Stephen Barber’s books have been acclaimed as ‘brilliant, profound and provocative’ by The Times newspaper in the UK, and he has been called ‘a writer of real distinction’ and ‘the most dangerous man in Europe’ by The Independent newspaper. The Sunday Times newspaper hailed his books as ‘exhilarating and disquieting’. In June 2020, David Peace wrote in the Times Literary Supplement: ‘Beginning in 1993 with Artaud: Blows and Bombs, Stephen Barber has quietly, independently forged one of the most singular and enriching bodies of work in contemporary writing.’
He has been awarded many grants, awards and prizes for his books, by such international bodies as the Rockefeller Foundation (Bellagio Program), the Getty Foundation, the Ford Foundation, the Huntington Library, the Annenberg Foundation, the Paul Mellon Centre, the Leverhulme Trust, the UK Arts and Humanities Research Council, the British Academy, the Nathan Foundation, the Zeit Foundation Ebelin and Gerd Bucerius, the Gerda Henkel Foundation, the DAAD Programme, the Japan Foundation, the Saison Foundation, the Daiwa Foundation, among many others.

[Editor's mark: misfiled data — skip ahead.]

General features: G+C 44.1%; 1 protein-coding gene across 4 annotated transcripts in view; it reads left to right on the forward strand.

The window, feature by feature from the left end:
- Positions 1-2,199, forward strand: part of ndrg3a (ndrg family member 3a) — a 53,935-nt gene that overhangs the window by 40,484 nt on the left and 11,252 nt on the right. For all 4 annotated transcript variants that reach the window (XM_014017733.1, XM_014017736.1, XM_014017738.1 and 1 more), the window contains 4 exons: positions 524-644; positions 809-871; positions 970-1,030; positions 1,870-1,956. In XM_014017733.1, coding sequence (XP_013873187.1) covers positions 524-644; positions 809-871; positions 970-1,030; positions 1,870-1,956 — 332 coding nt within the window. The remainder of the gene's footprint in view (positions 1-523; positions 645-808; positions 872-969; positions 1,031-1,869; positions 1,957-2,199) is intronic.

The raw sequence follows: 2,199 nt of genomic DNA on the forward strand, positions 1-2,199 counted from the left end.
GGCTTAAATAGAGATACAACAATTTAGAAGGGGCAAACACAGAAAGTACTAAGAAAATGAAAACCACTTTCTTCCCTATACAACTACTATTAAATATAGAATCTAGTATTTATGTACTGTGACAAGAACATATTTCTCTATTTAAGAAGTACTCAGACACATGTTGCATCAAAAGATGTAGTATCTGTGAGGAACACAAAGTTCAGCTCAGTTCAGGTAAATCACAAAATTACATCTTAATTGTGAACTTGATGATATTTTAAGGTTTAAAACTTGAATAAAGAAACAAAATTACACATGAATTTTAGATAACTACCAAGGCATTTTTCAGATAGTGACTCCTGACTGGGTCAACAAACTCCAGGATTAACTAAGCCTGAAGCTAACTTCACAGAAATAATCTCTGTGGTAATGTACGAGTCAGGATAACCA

Stephen was born in Leeds, UK. He has a PhD, researched in Paris in 1985-90 and awarded by the University of London, Queen Mary College, in 1990. Over the past thirty-three years, he has been a professor and arts researcher at universities and art schools in many countries, such as the California Institute of the Arts in Los Angeles, Sussex University in Brighton, the Berlin University of the Arts, the IMEC Institute in Paris/Caen, the University of Tokyo and Keio University in Tokyo. From October 2012 to September 2015, and again in the Spring of 2019, he was a Fellow at the Berlin Free University’s International Research Centre in Interweaving Performance Cultures. He is currently a Professor and Research Centre Co-Director at the Kingston School of Art, Kingston University, London. From September 2022 to June 2023, he is a Fellow at the Hamburg Institute for Advanced Study (HIAS).